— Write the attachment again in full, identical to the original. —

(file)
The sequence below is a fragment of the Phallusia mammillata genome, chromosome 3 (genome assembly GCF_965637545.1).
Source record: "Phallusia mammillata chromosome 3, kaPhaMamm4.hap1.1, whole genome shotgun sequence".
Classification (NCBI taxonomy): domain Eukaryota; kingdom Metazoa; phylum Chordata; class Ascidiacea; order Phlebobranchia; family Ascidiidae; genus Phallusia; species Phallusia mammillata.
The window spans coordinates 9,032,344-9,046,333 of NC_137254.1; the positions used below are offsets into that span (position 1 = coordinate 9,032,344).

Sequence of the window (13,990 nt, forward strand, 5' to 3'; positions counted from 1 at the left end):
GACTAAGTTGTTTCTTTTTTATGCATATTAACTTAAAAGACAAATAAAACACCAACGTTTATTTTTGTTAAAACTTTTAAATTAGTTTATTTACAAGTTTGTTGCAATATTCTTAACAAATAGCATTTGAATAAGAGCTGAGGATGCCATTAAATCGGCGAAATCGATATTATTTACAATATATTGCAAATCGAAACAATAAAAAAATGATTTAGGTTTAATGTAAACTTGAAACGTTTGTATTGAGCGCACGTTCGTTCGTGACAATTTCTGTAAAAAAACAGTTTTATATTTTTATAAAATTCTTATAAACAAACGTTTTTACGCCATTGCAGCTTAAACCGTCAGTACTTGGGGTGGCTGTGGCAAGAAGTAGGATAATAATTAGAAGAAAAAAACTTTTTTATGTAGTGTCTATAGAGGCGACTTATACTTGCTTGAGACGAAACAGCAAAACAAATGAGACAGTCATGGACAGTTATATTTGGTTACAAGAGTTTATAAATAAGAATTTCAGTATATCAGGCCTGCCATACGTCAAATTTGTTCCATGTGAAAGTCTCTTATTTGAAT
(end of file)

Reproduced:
The sequence below is a fragment of the Phallusia mammillata genome, chromosome 3 (genome assembly GCF_965637545.1).
Source record: "Phallusia mammillata chromosome 3, kaPhaMamm4.hap1.1, whole genome shotgun sequence".
Classification (NCBI taxonomy): domain Eukaryota; kingdom Metazoa; phylum Chordata; class Ascidiacea; order Phlebobranchia; family Ascidiidae; genus Phallusia; species Phallusia mammillata.
The window spans coordinates 9,032,344-9,046,333 of NC_137254.1; the positions used below are offsets into that span (position 1 = coordinate 9,032,344).

Sequence of the window (13,990 nt, forward strand, 5' to 3'; positions counted from 1 at the left end):
GACTAAGTTGTTTCTTTTTTATGCATATTAACTTAAAAGACAAATAAAACACCAACGTTTATTTTTGTTAAAACTTTTAAATTAGTTTATTTACAAGTTTGTTGCAATATTCTTAACAAATAGCATTTGAATAAGAGCTGAGGATGCCATTAAATCGGCGAAATCGATATTATTTACAATATATTGCAAATCGAAACAATAAAAAAATGATTTAGGTTTAATGTAAACTTGAAACGTTTGTATTGAGCGCACGTTCGTTCGTGACAATTTCTGTAAAAAAACAGTTTTATATTTTTATAAAATTCTTATAAACAAACGTTTTTACGCCATTGCAGCTTAAACCGTCAGTACTTGGGGTGGCTGTGGCAAGAAGTAGGATAATAATTAGAAGAAAAAAACTTTTTTATGTAGTGTCTATAGAGGCGACTTATACTTGCTTGAGACGAAACAGCAAAACAAATGAGACAGTCATGGACAGTTATATTTGGTTACAAGAGTTTATAAATAAGAATTTCAGTATATCAGGCCTGCCATACGTCAAATTTGTTCCATGTGAAAGTCTCTTATTTGAAT